The vision for the modern house at Baker Lane Vineyards in Sebastopol, California, the estate of winemaker Stephen Singer and his partner Michel Boynton, came about 36 years ago when Singer converted a loft building in Berkeley into his home: “I took a raw space that was open and airy, with high ceilings and rough materials, and built a small domicile and artist studio in it,” said Singer. The experience taught him “that what I ultimately wanted was to have that kind of volume and light and space on a piece of open land.” The concrete-and-stucco house that stands today on Singer and Boynton’s 15 acres at Baker Lane is his “dream house, for want of a better term.”
In the almost four decades since building his Berkeley loft, Singer has had a career as a painter, wine seller, restaurateur, and olive oil importer. Fifteen years ago, he decided to venture in winemaking, while realizing “I could combine my goal of becoming a grape grower and winemaker while also building my ideal house.”
He and Boynton sought property for some time, attracted to “a very up-and-coming cooler climate viticultural zone, which was a big priority for me,” he said. “I wanted to be in a place at the vanguard in terms of quality of winemaking and grape growing.”
He acquired the Sebastopol property in 2002 and turned to San Francisco architect Keith Anding, who had designed homes for some of Singer’s friends. Anding developed a master plan for the property (see our story on Gardenista today for more), and designed the main house and its interiors, working closely with Singer and Boynton in selecting furniture, lighting, and finishes for their home. The property was completed in the fall of 2005, and though Singer credits Anding and builder Simon Fairweather generously for their contributions, “I knew all along what kind of house I wanted,” he said. “Very much so.”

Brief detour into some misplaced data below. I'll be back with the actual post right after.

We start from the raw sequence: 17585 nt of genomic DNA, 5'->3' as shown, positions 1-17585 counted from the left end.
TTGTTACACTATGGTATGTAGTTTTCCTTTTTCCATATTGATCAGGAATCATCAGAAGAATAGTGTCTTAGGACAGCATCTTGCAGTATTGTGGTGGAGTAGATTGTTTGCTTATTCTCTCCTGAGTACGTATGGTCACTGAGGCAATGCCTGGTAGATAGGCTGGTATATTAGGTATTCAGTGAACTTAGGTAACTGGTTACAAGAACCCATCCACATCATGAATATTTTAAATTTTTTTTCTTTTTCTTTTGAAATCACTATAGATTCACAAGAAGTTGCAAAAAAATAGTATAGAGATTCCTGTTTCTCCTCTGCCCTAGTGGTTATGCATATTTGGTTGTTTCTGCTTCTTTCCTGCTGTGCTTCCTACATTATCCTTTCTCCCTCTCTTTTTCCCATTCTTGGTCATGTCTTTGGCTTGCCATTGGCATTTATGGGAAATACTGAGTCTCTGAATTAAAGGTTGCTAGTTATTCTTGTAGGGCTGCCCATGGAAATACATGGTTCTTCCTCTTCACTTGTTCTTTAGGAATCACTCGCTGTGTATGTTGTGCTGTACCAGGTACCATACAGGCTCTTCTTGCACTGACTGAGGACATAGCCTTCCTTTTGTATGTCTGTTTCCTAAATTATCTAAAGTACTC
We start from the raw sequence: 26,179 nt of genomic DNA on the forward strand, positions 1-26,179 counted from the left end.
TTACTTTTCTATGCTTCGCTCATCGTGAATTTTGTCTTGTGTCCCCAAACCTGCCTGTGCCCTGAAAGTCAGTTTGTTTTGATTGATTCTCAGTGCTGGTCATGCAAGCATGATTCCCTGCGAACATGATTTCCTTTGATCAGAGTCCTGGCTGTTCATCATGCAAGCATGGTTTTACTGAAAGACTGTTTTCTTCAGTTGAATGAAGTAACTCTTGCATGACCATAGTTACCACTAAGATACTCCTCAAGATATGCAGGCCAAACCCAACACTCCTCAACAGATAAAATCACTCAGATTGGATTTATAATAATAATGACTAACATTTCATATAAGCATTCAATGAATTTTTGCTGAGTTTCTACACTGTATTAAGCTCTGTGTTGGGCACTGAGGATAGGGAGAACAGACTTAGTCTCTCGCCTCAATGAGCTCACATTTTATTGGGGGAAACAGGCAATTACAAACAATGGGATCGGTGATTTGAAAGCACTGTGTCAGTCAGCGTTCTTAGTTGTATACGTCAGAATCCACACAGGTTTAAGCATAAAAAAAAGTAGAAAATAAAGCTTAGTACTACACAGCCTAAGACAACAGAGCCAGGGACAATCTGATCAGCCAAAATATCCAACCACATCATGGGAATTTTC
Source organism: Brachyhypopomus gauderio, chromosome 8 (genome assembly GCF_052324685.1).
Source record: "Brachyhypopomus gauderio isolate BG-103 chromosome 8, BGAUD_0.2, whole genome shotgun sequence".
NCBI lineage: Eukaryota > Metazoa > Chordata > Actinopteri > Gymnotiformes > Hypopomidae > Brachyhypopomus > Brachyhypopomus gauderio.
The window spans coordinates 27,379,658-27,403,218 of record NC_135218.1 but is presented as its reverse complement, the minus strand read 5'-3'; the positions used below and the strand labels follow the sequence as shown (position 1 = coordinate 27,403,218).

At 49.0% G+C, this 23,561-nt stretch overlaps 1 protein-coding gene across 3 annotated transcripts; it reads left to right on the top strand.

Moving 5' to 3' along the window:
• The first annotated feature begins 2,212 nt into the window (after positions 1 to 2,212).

Baker Lane is open for wine and olive oil tastings by Reservation only. In the meantime, join us for a tour.
Photography by Daniel Dent for Remodelista.
Singer grows his grapes in a cooler viticultural area than where they might typically be found: “There’s an inverse relationship between temperature and the potential for flavor detail” he says. “The warmer it is, the more the heat can overwhelm the character of the grapes and make them somewhat mono-dimensional. Growing grapes in a cooler climate allows for more opportunity to explore the flavor of the wine.”
Singer was a longtime importer of Italian olive oils, and he planted olive trees on the Baker Lane estate with the intention of creating the same flavor profiles as the Tuscan oils about which he has long been passionate.
Baker Lane produces two olive oils: Its Occidental Blend ($38 for a 750mL bottle) from olives grown on a nearby orchard owned by a longtime friend, and the Estate Tuscan (starting at $24 for a 375 mL bottle)—Baker Lane’s signature blend of Tuscan varietals grown on the estate. “We don’t make a lot of oil, but it’s really good,” says Singer.
Baker Lane makes efforts at environmental sustainability in winemaking, an ethos Singer has carried through to the house. Architect Anding points to high-performance windows and insulation to minimize the need for heating and cooling, while “strategically placed” operable windows allow for natural ventilation and overhangs “limit solar intrusion in the summer.”Baker Lane’s signature wine is its Estate Syrah ($5o for the 2012 vintage)—the grape is “an outlier choice for where we are,” said Singer, referring to the property’s cooler climes. At Baker Lane, he says, the grapes “barely get ripe instead of tumbling into ripeness.”
Another energy-aware choice: Concrete floors—which have a subtly brown, integrated pigment—help keep the house cool in the hot Sonoma County summers.
When the repurposed wood was first installed, it—fittingly—gave the house a “faint fragrance of wine,” said the architect.
Though the house is clearly modern in style, Anding is proud of its timelessness, “achieved by designing spaces that function well, delight the senses, and are straightforward,” he said. “Also, it is extremely important to use honestly beautiful materials that are durable.”
Bordering the entryway is a large wall of board-formed concrete, which Singer calls Anding’s “most dramatic bit of architectural flourish.” It has a purpose, of course—it separates the outdoor kitchen and dining area from the spare entryway—but it also serves as the apex of Singer’s desire “for a porous border between indoors and out.”
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